The following is part of a series of blog posts addressing a number of areas related to developing a training program for RAs and student staff members working within a residential curriculum model. Posts included in this series are:
After determining the goals and outcomes for a curriculum, the magic happens when you begin scaffolding and sequencing your learning. It is in this stage that you find the key to the transformation from a highly developed program model into an intentionally designed curriculum. The same is true of your RA development. Utilize the same principles of residential curriculum design and apply it to your training efforts–determine an educational priority, establish goals, and write narratives and outcomes. After establishing your objectives, begin to craft your schedule such that each session successively builds off the one prior. This will guide the facilitation guides you develop for each of the sessions in your training.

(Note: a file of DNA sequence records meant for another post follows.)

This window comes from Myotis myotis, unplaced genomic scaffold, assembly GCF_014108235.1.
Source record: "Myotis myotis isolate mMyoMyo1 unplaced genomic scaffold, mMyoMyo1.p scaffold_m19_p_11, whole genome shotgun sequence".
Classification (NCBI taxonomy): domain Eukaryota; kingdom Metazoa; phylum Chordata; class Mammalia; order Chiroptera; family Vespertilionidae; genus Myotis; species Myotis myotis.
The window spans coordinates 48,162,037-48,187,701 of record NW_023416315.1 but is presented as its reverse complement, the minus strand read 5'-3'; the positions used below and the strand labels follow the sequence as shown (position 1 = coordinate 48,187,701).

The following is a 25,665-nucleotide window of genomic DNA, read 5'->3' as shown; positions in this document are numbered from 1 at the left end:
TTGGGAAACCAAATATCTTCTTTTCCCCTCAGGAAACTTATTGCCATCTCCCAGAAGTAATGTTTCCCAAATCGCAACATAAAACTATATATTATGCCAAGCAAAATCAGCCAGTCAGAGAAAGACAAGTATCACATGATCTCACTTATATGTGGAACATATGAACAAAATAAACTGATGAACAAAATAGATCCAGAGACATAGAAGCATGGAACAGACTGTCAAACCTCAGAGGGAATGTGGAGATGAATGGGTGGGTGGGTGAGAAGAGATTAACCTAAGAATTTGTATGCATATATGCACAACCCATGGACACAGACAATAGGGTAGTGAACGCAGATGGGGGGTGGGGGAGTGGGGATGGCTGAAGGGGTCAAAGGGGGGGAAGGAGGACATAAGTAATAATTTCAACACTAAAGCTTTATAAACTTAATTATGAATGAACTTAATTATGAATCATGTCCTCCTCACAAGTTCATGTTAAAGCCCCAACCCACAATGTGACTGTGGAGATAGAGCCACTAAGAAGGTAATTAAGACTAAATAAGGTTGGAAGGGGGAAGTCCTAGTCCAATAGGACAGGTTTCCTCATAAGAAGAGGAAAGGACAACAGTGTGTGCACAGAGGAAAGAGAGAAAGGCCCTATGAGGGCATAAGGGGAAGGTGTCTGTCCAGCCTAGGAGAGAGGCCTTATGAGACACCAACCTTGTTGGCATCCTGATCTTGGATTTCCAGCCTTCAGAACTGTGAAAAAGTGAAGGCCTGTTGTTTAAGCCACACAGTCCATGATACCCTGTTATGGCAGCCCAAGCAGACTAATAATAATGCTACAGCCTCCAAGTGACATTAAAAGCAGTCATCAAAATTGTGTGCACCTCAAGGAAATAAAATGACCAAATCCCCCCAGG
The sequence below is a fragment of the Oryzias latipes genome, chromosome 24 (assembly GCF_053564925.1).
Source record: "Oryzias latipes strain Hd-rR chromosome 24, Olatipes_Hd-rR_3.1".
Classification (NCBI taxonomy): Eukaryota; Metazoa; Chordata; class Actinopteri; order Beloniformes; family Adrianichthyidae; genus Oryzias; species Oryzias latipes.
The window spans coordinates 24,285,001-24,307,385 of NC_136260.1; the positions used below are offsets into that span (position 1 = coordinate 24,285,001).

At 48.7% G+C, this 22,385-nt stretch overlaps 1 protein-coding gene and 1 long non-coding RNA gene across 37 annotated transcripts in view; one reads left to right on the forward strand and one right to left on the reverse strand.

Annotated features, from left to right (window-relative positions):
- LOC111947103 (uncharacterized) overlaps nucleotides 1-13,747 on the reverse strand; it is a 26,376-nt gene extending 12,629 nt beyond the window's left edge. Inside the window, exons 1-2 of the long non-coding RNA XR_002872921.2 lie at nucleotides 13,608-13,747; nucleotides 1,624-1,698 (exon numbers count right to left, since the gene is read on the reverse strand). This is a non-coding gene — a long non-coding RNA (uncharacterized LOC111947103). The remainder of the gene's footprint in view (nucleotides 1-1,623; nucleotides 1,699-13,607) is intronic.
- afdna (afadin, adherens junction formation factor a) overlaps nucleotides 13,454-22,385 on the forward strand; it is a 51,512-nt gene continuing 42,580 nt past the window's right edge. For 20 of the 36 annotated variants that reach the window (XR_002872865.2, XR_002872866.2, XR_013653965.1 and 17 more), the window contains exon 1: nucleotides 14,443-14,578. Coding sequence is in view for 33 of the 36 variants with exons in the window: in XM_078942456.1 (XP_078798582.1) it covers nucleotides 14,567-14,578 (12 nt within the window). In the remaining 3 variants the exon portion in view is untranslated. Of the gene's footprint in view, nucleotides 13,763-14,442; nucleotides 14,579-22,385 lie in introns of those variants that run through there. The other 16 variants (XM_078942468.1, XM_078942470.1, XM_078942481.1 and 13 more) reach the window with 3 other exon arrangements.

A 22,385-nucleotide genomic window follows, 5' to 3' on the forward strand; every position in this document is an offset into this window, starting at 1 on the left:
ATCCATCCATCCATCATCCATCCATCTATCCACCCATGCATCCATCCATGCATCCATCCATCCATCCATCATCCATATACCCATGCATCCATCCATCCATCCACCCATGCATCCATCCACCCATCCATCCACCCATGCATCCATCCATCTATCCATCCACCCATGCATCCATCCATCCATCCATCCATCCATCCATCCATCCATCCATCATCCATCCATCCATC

The Importance of Rubrics
Rubrics are critical to your sequencing efforts. A well designed rubric takes one of your defined learning outcomes and breaks it down into stages of development. For example, let’s say you want RAs to be skilled in group dialogue facilitation. A rubric for these skills may look something like this:
A rubric, such as in the example above, can help with the design of your training sessions and the content you are sequencing within them. Digging in deeper, one can think of ways to start sequencing training activities. It would seem that RAs would first need to reflect on and define their own facilitation style. Next, they may need to understand the general goals of group dialogue and strategies for facilitating it. Further, they need to understand how to look for and interpret group behavior to help guide the conversation. You may also wish to review group development theories such as Tuckman’s stages of group development. Finally, remember to provide space for an experiential component, where RAs can apply their learning and receive feedback.
Not all of these objectives need to be covered in a single discrete session, however. Instead, some may overlap with other training topics you may wish to cover. In a fully developed training curriculum, content in each session may help inform the content in another, helping RAs work towards synergies.